‘The other thing which I’m also trying to change is the way everybody wants to be Master of the lodge. The everyday practice of Freemasonry is not enough for some – they want promotion to Master and beyond. People should have interests in Freemasonry; an interest in what they are doing, and the enjoyment of doing it. Being a Master implies being master of yourself.’
In a 1903 ruby-red Cadillac I am bumping down a banked lawn in the grounds of Larry Riches’ Victorian manor house in Lincolnshire. Larry sits beside me. There is just enough room for the two of us on the leather-upholstered bucket seat. Larry turns off to drive up a straight tree-lined avenue. He shifts from the slow gear to the fast, the ‘putt-putt-putt-putt’ of the veteran engine changes to a much quieter, slower rhythm, the whine of the transmission moves up a note and we shoot off at something like thirty miles an hour. It seems twice the speed, a terrifying ride as trees and bushes dash past on either side.
Larry is a founder and long-serving charity steward of Lancaster Lodge, No. 9413 (EC), meeting in Estoril, Portugal, his second home. His whole life, it seems, revolves around veteran, vintage and classic cars. Among them all, he owns four Model T Fords, and last year he drove from New York to Seattle in a 1923 model, a ‘Tin Lizzie’, a distance of 4,680 miles, an epic journey that took him four weeks. When we meet, he has just returned from another journey with a friend, which started in Joplin, Missouri, and ended in Richmond, Virginia. ‘I’ve always liked a challenge,’ says Larry. ‘People often say to me, what happens when you’ve run out of mountains to climb? But a Model T. It is an icon; there’s a sound on a Model T that sounds like no other car. You’re going along, and it’s ‘ch-ch-ch-ch-ch’, a nice peaceful sound and you’re on a country road all by yourself.’
The Captain’s Log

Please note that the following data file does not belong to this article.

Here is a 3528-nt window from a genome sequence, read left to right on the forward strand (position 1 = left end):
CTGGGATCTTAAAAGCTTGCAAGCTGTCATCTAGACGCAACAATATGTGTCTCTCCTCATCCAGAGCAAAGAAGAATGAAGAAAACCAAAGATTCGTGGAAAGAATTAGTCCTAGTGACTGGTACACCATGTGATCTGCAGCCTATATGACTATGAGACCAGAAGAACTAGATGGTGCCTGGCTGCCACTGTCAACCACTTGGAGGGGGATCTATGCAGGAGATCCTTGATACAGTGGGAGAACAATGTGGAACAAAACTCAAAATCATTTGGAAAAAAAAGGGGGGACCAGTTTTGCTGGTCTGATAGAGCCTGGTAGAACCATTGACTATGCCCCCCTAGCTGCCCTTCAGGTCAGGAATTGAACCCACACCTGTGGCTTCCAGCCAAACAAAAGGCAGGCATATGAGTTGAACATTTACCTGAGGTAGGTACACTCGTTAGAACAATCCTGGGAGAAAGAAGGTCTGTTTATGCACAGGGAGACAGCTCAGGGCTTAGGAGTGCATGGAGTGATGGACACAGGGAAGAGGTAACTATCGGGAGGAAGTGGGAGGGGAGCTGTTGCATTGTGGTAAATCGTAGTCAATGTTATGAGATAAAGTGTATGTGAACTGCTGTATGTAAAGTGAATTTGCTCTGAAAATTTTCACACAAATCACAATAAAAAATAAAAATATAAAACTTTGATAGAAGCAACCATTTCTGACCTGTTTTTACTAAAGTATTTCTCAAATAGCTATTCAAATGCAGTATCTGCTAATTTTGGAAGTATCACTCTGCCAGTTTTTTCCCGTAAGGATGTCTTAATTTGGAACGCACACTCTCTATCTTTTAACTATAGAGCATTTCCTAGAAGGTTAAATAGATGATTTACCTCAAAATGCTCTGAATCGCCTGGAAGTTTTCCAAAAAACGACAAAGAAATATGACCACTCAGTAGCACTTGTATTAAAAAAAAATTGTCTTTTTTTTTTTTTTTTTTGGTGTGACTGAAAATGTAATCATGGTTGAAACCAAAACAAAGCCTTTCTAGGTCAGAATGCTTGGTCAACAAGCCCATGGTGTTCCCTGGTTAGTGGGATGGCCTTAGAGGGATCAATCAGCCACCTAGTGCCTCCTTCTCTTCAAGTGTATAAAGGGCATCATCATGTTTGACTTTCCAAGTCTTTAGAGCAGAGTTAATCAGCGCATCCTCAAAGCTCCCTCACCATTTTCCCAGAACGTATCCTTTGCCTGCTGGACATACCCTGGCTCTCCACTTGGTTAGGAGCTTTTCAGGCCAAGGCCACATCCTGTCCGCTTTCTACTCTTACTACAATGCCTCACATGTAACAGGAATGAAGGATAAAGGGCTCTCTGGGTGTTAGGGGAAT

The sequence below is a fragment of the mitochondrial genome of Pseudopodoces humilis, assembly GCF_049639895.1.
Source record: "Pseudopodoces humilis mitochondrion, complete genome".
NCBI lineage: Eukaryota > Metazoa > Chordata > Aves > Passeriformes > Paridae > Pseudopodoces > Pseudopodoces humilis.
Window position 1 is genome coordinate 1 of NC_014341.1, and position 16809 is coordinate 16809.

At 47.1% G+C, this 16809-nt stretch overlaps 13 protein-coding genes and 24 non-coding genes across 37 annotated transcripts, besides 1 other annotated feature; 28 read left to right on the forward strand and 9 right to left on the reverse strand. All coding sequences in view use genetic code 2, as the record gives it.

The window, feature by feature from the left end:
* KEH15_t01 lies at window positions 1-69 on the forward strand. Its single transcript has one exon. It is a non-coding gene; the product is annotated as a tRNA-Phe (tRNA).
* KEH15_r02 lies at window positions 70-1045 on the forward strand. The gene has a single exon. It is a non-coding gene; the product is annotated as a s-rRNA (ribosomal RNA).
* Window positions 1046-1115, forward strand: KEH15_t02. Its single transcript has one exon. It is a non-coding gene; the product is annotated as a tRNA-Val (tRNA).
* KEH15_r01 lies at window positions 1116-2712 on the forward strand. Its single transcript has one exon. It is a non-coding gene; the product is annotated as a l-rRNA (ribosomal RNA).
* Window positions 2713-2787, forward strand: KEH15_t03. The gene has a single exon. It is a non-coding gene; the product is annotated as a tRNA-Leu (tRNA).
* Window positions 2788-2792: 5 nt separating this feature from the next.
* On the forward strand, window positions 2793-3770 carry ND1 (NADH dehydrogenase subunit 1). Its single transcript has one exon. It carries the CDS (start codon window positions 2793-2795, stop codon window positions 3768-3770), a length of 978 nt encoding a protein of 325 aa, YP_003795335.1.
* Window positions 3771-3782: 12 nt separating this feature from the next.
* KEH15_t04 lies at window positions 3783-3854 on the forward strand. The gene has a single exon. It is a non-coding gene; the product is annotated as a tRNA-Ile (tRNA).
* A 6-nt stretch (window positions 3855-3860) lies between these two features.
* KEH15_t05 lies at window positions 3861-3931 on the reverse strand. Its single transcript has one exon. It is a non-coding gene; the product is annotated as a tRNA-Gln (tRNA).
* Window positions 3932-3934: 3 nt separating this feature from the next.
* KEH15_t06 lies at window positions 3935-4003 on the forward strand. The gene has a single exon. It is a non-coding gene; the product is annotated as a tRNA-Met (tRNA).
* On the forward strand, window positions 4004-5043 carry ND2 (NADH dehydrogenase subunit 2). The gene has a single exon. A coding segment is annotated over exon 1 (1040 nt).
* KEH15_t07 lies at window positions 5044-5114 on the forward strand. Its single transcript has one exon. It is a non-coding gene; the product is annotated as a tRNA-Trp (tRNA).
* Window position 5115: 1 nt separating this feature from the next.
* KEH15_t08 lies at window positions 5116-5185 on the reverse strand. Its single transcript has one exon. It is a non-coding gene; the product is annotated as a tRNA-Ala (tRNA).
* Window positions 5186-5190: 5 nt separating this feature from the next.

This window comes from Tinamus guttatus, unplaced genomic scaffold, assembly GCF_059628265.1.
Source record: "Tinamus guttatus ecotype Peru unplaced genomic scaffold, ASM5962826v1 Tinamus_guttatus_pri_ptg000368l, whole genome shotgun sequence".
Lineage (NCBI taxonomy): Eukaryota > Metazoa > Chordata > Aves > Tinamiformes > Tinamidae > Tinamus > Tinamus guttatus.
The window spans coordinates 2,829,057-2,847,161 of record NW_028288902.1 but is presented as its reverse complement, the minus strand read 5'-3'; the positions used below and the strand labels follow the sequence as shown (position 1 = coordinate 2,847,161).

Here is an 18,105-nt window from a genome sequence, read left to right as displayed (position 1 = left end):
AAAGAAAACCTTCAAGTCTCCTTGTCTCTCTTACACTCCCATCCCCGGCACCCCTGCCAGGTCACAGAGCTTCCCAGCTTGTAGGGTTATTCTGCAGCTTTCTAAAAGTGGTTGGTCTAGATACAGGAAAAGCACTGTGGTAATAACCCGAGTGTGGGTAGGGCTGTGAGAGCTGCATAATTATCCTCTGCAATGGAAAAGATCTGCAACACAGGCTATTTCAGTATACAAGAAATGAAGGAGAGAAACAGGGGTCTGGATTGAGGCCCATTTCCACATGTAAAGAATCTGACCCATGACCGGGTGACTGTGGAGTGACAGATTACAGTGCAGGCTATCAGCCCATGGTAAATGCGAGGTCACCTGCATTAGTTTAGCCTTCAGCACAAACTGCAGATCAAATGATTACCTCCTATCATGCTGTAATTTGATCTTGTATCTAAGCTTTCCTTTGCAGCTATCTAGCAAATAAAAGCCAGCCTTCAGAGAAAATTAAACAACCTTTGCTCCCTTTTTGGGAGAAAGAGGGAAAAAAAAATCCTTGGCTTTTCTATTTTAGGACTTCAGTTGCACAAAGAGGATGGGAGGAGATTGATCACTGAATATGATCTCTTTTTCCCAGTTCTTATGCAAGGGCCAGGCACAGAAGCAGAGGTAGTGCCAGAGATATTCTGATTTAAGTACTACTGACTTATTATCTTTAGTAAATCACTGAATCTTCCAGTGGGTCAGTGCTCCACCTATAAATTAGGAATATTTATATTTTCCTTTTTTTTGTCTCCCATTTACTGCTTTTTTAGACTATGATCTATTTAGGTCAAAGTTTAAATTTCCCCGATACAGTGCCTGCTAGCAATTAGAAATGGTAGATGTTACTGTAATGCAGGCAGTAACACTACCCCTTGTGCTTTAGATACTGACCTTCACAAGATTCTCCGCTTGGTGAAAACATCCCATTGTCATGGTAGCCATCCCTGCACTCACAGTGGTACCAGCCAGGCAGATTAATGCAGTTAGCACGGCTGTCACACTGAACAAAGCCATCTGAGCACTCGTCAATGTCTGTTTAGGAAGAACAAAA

Larry’s log speaks for itself: ‘We set off from Joplin in light rain. Today we crossed three fords, passing through the towns of Saginaw and Boaz (!) stopped for lunch at a nice mom-and-pop highway house café for a bowl of soup that was about a gallon! We ambled along at a steady thirty-five to forty mph and the car ran sweet as ever.’ Log 2: ‘A very nice ride covering another easy 200 miles before crossing the Mississippi by ferry; the Mississippi really is huge! Kentucky, and then into Tennessee: we ran all the day with the top down because the car’s much quicker, and also you’ve got a 360-degree panorama. A lot of interesting wild birds – blue jays, snipe, eagles and many water birds. In Tennessee we passed through Paris; saw their own 200 foot-high Eiffel Tower.’ Log 3: ‘The box that has sat on the running boards carrying our spare petrol, water, oil etc. finally started to break up, so we bought an old suitcase at a thrift store for $10.00. Today we arrived safely in Nashville; exhaust needed tightening up. Another ferry crossing of the Tennessee River; we had lunch in a 1954 diner, which was cute and the ladies loved my English accent. We did well to avoid almost all the big highways again; it’s scary with the trucks and the little Model T.’ Log 4: ‘The weather front arriving tomorrow means we have to move the car another 170 miles east to Athens, Tennessee. Today we passed through the mountains of eastern Tennessee, with wonderful views, some long five to tenmile climbs on switchback roads through huge forests. We followed parts of the Trail of Tears; this took its name from when the United States government moved the Cherokee Indians from their home in North Carolina in 1838, many of them dying from illness and being forced to walk hundreds of miles to a new homeland.’ Log 5: ‘Leaving Athens with moderate rain, flash flood warnings on television and in the newspapers; twelve deaths in the floods made us apprehensive of the day ahead. We had lunch at the Tannery Cafe in Greeneville, Tennessee, the birth town of Andrew Johnson, a past President of the United States. We eventually ended up in Boone, North Carolina, after a long drive up and over the Great Smoky Mountains; some of the hairpin bends were very hard on car and driver! The car ran much slower. ‘We are now around 360 miles from our final destination, Richmond. Although the car runs well, I am more worried about the possibility of a major mechanical issue and panic at every new noise!’ Log 6: ‘Today we really “drove the dream”, the Blue Ridge Mountain Parkway; this special road was built in the 1930s and stretches from North Carolina to Virginia for around 496 miles. It was built during the Great Depression to create work and is now a national monument. We drove it for 170 miles, one of the world’s great scenic drives, in one of the icons of Automobile history, a Ford Model T! We had some very long inclines, with our speed being as low as eight mph at times. ‘Great views, landscapes, wild flowers, butterflies, and some wonderful people along the route, topping out at four thousand feet above sea level in places. We stopped for lunch at Fancy Gap, where there was an old wedding chapel across the street; the waitress explained that the county line once ran down the centre of the road, and the restaurant was in a “dry” county; the owner sold booze at the chapel and then they celebrated at the restaurant afterwards.’ Log 7: ‘We arrived safely in Richmond this afternoon: we have now covered a total of 1,321 miles without any problems, not bad for our eighty-seven year old Ford Model T! We changed the oil yesterday in Roanoke, Virginia, and the lube-bay did not charge us anything. People have been very generous on the trip. ‘We took the shortest possible route to Richmond, which involved several graded roads through huge woodlands. We stopped for coffee in Appomattox where the American Civil War peace treaty was signed in 1865. ‘It has been a great trip, the company, the people we met en route, the weather – we were lucky to miss the storms in Nashville. Our thanks go to all those who extended friendship and help but we have proved just how reliable these cars are if driven with respect and without pushing them beyond the limits set by Henry Ford. ‘So maybe the final thank you should be to Henry Ford for designing such a great little car!’